Before one can talk about the posthuman, one needs to accept the fundamental materiality of the human body. This is because consciousness itself needs to be located in its material receptacle, the physical human body, if it is to be deemed as capable of transference, for instance, in the process of mind uploading or brain
Two classics of silent era SF, Fritz Lang and Thea von Harbou’s Metropolis, and Alexei Tolstoy’s Aelita (1922) adapted for the screen by Yakov Protazanov in 1924, represent the impact of political movements on scientific development and visions of human futures. Metropolis has been endlessly interpreted and reinterpreted as representing, at various times, Bolshevik or
“If, as Brian Aldiss contends, Frankenstein was the first true science fiction novel, it was also, appropriately enough, centrally concerned with the very dialectic that gave the mode birth. Whereas a fantasist of previous eras could have conjured the monster as a golem with an incantation or two and gone on to tell the same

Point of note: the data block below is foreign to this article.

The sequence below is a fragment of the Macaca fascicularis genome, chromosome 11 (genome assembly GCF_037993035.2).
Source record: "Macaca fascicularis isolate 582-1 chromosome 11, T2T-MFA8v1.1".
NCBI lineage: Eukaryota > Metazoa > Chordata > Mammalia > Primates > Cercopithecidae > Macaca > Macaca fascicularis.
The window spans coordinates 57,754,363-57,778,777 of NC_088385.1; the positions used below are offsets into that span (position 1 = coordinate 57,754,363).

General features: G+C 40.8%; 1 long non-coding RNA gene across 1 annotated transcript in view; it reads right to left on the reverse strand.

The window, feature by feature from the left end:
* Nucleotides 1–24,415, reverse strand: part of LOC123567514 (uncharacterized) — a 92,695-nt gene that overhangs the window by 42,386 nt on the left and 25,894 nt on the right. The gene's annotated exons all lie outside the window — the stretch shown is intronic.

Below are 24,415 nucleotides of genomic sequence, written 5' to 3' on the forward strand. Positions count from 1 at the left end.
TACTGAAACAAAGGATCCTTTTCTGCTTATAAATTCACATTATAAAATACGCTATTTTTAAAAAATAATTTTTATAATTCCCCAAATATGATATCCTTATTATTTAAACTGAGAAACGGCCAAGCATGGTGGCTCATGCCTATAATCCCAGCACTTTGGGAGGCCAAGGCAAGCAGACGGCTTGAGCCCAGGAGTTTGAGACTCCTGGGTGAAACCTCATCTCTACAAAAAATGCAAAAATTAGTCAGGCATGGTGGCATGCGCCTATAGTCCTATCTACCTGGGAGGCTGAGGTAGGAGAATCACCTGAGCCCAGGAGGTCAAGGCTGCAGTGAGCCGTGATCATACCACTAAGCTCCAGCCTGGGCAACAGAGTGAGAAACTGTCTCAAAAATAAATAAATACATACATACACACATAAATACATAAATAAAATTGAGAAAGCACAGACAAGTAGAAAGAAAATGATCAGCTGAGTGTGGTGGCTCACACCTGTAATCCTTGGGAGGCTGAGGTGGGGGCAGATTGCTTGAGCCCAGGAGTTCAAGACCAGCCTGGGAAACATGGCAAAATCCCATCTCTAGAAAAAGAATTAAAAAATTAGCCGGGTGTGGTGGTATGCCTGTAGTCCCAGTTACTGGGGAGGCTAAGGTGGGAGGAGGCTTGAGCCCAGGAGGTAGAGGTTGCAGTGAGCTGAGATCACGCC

Sometimes, science fiction cover artists get it right, and the result is great. Generally they get it wrong. And sometimes, they get it, well, I don’t know. Like the beefcake Gandhi-Rambo in Mike Resnick’s Alternate Warriors:
THOMASINA: When you stir your rice pudding, Septimus, the spoonful of jam spreads itself round making red trails like the picture of a meteor in my astronomical atlas. But if you need stir backward, the jam will not come together again. Indeed, the pudding does not notice and continues to turn pink just as before.
“Dear, when on some distant planet We, love’s protestants, alight, How, in our deep-space-diver suits Shall our devoted limbs unite You shall have those ruby lips In a helmet-bowl, inverted On your golden locks, enclosed: Your starry eyes shall be inserted In a plastic contact-vizor To keep out the stellar cold. And your teeth of
“Science fiction, like medieval painting, addresses itself to the mind, not the eye. We are not presented with a representation of what we know to be true through direct experience; rather we are given what we know to be true through other means—or in the case of science fiction, what we know to be at